The last time we left off with the Psystar/Apple drama, Psystar was arguing that Apple’s secretive profit margin data was discoverable and relevant information, while Apple was arguing that Psystar wasn’t trustworthy enough to keep that confidential information private. This past Friday, Apple and Psystar met with Judge Alsup to discuss that issue and others.
As it turns out, though, the Friday brouhaha didn’t provide us with any juicy new details or rulings, and instead focused primarily on scheduling issues.
Regarding the issue of Apple’s profit margin data, Groklaw writes that the issue was “resolved” , but that since the parties came to an understanding during the pre-hearing meeting, we’re not privy to those details, though we might soon find out soon enough what sort of compromise, if any, the parties reached.
Interestingly, a Groklaw reader actually attended the public hearing and reported back on what he observed. Below are the most pertinent excerpts.
Regarding an Apple engineer Psystar wanted to depose:
Then ensued an involved discussion about “rule 26(a)” regarding expert testimony of an Apple engineer either already (or yet to be) deposed, which Psystar thought could be a “discovery violation”.
Psystar complained that Apple didn’t list or want deposed Mr. Vidrine, who seemed important to Psystar’s case, perhaps because he knew about how technical security cat & mouse changed between 10.5 and 10.6, which only was officially released on August 28.
The judge then entered into a technical discussion of rule 26(a), whatever that is, but was spelling out the underpinnings about when someone is actually required to be deposed. Except the judge then mused that if *Apple* thought he was important, and wanted to bring him up in some “supplement”, then it would be OK for Psystar to make an issue.
So Alsup directly asked Apple if they wanted to “use” him (Vidrine) for the trial. They said no, so the judge ruled that neither side could then utilize info from him either directly or indirectly through the testimony of other people, unless some drastic change (requiring the filing of a “new supplement”) occurred.
Regarding allegations of Apple discovery violations:
There was much ado from Psystar about Apple’s “unorganized” document production, whereby emails, files, and folders did not have “metadata” revealing their source. Chung replied that there were agreements made with former attorneys on the case, but they were not written. She intimated that although Psystar was overreaching on the source for every email, agreements were struck with former counsel reducing the burden of document production, privilege logs, and source version control, with some exception made for Psystar’s website change records.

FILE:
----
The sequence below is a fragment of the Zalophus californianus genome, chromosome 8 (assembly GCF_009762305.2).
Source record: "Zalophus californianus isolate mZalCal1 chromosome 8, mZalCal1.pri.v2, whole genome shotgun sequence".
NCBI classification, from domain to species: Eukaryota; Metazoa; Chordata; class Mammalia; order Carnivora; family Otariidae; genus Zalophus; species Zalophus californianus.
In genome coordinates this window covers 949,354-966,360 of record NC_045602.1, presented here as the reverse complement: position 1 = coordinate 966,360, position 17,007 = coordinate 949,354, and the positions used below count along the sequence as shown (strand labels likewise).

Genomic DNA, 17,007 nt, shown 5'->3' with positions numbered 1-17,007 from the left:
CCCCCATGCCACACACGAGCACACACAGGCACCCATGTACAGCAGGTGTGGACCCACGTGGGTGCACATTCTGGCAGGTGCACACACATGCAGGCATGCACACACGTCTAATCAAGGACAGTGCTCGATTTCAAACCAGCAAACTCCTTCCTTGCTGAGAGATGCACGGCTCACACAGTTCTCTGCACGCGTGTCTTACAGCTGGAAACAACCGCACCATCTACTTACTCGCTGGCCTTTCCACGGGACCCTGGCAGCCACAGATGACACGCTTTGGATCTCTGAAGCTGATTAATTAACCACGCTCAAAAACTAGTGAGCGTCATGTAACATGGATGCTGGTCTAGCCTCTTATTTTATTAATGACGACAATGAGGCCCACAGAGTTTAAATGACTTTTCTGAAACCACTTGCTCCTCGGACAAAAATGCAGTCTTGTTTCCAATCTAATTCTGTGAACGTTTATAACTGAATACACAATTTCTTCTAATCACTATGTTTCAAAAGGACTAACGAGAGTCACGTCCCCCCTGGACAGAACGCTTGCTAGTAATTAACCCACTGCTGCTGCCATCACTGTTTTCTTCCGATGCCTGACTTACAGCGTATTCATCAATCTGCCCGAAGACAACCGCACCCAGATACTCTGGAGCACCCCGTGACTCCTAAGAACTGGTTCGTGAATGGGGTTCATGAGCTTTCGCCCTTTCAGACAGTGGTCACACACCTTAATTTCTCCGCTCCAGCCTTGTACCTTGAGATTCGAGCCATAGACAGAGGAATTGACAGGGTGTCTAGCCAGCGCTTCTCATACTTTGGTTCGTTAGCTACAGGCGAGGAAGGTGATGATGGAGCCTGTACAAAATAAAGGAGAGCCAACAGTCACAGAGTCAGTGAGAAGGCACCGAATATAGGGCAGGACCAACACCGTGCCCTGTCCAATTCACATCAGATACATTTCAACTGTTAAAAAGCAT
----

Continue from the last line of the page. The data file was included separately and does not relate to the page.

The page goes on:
Judge Alsup again expressed unease about the time lag to raise these objections, but also seemed miffed about Apple’s lack of written record about the informal attorney documentation limitation agreements, so he had attorney Chung testify on the spot under oath about this.
After some examination, the Judge seemed to feel that Ms. Chung acted in good faith. He was disturbed about these issues not being raised “long ago”, but sympathetic enough to ask both parties to each produce, by Tuesday next (and replies to each other by Friday) fuller annotations and sourcing of their “top 50” documents requested of each other. “But we’re not gonna go back for re-litigation beyond that”.
On where Apple wants the case to proceed:
Apple then summarized what they wanted to transpire in the near term, including a Florida case transfer and re-opening discovery for 30 days to obtain Psystar’s Snow Leopard-related source code, among other lesser things. Psystar’s rejoinder revolved around the evidence in the Florida case being completely different due to OS technical protection measures, and Apple’s “carving out” of Snow Leopard from enquiries. More sparring over 10.5/10.6 issues continued, with Gilliland pleading that, in the interest of efficiency “nothing can possibly be more inefficient” than not finding out now what common issues can be transferred to this court in preparation for trial in January.
So as it stands now, Apple has until September 11th to file a motion arguing why disovery should be re-opened to include a look into how Psystar gets Snow Leopard to run on Psystar machines. Psystar then has until September 18th to respond to Apple’s motion. Then, if need be, Apple has until the 21st to address Psystar’s response. And finally, a hearing of the matter is scheduled for September 24th.
So that’s basically went down at the hearing on Friday – somewhat interesting, but not terribly substantive stuff (mysterious profit-margin data agreements aside).